Good Care Series - Communicating with people with profound and multiple learning disabilities
20 May 2022
The Good Care Series
In our latest collection of articles, named ‘The Good Care Series’ we will be celebrating good practice and championing high quality care and support. We will be talking with customers and colleagues to explore what good care looks like for people with different needs and in different settings across our organisation.
The first of our articles focuses on the support we provide people with profound and multiple learning disabilities (PMLD) at home. People with PMLD have more than one disability. They have a profound learning disability and may have, sensory or physical disabilities and complex health needs.
People with PMLD experience difficulty communicating and need those who know them well to interpret their responses and intent. People with PMLD require skilled and understanding support staff who can listen well and communicate responsively. From July 2021 we embarked on a project, which centred on enhancing our interactions with the people with PMLD that we support.
This project came about in direct response to feedback we received from a family carer. The family member noted in a survey response that whilst she knew her relative was safe and well cared for by the support team, she wanted her relative to be more actively supported and supported to be
This prompted us to think about how we could support the team to enhance their skills. We called upon the specialist expertise of a Community Interest Company called NAC, which is dedicated to the emotional support and wellbeing of people with complex needs and PMLD.
Building our team member’s skills
A 2-part training course facilitated by NAC, was offered to staff. The sessions allowed support staff space to explore ways to connect with people who use other means than words to communicate, and how to read the subtleties expressed in non-verbal communication.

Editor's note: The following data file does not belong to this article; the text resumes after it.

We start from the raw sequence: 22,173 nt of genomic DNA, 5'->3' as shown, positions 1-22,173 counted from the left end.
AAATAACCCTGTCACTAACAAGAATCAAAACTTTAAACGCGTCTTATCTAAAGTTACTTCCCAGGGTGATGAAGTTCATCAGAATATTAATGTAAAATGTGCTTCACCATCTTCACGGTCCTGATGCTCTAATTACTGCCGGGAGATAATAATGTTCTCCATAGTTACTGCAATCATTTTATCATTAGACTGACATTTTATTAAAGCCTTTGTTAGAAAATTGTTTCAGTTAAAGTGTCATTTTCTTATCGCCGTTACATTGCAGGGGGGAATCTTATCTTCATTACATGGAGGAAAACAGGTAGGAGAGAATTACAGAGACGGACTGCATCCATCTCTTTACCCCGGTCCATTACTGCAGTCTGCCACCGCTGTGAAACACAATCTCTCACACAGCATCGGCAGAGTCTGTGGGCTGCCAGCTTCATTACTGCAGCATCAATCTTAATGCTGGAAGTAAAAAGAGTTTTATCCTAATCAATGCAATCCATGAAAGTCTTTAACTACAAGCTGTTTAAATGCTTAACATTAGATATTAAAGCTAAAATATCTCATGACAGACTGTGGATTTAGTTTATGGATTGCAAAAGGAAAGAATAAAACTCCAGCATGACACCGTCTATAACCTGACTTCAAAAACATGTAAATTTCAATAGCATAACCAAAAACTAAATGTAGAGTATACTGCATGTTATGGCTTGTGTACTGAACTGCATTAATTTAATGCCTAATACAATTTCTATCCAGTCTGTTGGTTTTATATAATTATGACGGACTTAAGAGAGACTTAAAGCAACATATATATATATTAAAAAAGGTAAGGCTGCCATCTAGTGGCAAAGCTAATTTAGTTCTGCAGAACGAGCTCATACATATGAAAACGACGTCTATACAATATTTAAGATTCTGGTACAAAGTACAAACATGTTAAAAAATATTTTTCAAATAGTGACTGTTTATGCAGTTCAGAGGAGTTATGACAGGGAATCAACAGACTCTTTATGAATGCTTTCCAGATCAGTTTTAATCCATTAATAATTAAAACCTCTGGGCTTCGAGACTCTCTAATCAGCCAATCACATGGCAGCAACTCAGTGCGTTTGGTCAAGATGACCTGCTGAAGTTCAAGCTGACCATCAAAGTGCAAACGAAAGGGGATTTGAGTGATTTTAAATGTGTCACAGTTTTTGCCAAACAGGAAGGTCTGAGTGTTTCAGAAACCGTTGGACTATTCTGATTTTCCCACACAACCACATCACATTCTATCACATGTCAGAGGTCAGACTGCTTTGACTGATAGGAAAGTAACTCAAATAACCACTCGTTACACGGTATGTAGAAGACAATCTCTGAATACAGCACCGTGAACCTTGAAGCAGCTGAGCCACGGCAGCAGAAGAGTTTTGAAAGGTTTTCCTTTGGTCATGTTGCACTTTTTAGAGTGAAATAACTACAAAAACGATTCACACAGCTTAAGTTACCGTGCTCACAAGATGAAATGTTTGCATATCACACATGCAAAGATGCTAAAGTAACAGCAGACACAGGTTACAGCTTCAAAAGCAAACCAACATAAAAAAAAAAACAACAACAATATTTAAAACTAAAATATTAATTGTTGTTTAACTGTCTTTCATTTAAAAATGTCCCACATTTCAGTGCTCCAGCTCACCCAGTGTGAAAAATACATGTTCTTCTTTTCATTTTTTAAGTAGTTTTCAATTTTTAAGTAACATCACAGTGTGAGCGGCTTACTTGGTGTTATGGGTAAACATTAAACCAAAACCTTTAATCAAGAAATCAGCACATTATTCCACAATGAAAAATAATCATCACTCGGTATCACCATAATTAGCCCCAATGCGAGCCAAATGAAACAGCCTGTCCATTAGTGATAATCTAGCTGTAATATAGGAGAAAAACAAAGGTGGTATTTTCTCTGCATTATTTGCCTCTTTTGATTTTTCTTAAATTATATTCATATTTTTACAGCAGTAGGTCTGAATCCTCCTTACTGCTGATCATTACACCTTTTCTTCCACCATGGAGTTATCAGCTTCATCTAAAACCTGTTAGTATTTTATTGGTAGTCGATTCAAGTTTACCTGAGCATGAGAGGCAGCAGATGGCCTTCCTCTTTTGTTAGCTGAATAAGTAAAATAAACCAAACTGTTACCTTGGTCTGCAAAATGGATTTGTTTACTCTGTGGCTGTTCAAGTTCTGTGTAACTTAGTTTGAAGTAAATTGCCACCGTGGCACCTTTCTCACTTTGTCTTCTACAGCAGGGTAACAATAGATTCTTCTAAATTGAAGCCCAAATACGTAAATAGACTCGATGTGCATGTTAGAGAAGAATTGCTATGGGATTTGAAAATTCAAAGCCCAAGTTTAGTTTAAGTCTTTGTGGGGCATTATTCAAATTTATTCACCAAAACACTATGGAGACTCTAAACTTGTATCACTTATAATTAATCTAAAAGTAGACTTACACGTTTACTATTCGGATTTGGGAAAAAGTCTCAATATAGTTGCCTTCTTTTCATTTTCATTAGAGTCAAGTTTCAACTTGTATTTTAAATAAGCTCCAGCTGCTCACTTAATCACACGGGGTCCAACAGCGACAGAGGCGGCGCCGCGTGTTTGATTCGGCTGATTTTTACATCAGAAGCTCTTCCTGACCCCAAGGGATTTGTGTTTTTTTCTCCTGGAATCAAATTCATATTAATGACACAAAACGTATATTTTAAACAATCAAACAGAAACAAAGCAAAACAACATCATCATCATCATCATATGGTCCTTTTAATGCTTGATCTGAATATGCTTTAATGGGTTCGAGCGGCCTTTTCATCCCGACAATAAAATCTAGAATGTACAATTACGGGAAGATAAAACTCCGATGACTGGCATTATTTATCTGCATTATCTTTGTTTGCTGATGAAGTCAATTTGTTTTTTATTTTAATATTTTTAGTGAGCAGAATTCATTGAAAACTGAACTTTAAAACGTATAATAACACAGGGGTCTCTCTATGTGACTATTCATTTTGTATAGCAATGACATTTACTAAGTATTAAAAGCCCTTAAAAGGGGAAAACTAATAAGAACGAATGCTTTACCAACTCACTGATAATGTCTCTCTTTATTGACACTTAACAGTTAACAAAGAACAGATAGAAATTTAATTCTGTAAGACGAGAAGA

During the training, staff were introduced to HOP or the Hanging Out Programme. HOP is described as both an approach and an attitude. The approach is simple: spend 10 minutes interacting with a person, giving them 100% attention. The attitude is also simple: all people need interaction with other people. It is intentionally easy to learn and simple to implement – so that all our support teams could adopt this approach, where there would be benefit to the individual.
HOP starts as a task to begin with, to provide some structure, but also because 10 minutes can easily be incorporated into a person’s day. Over time, as the staff member learns how to naturally tune into the person, it no longer becomes contained to the
10- minute activity.
When a person has limited communication abilities there can be a tendency to overcompensate for the person’s difficulties by taking the role of initiator. With this approach the person with learning disabilities always takes the lead.
Connecting with people
The interactions between the individual and staff member are recorded, to enable the support team to reflect upon and learn what is working and what is not working for the person. Staff members were also encouraged to learn from each other. Using team meetings to share knowledge and support. The team was asked to think about the skills and techniques their colleagues were using, one team member explained “it is about noticing the good things and putting into words what you are seeing”
Jon a support worker who attend the training, talked about the immediate benefits
“I loved (the course). I was already spending a lot of time engaging with our customers but much of this was task- orientated, using music and books etc. The course showed me a whole other level of communicating, taking the lead from the person and providing a whole new level of interaction. An agency staff member saw me using this approach, and started using it with a customer. Seeing (the customer) laughing for a straight 30minutes made me feel really made up.”
Support Plans have also been amended to build in communication needs and daily record notes provide an opportunity to record meaningful contacts.
Some of the key concepts within the training have now been embedded in our in-house Communication Training, including the application of HOP, in the hope that we can introduce more of our services to this way of working.
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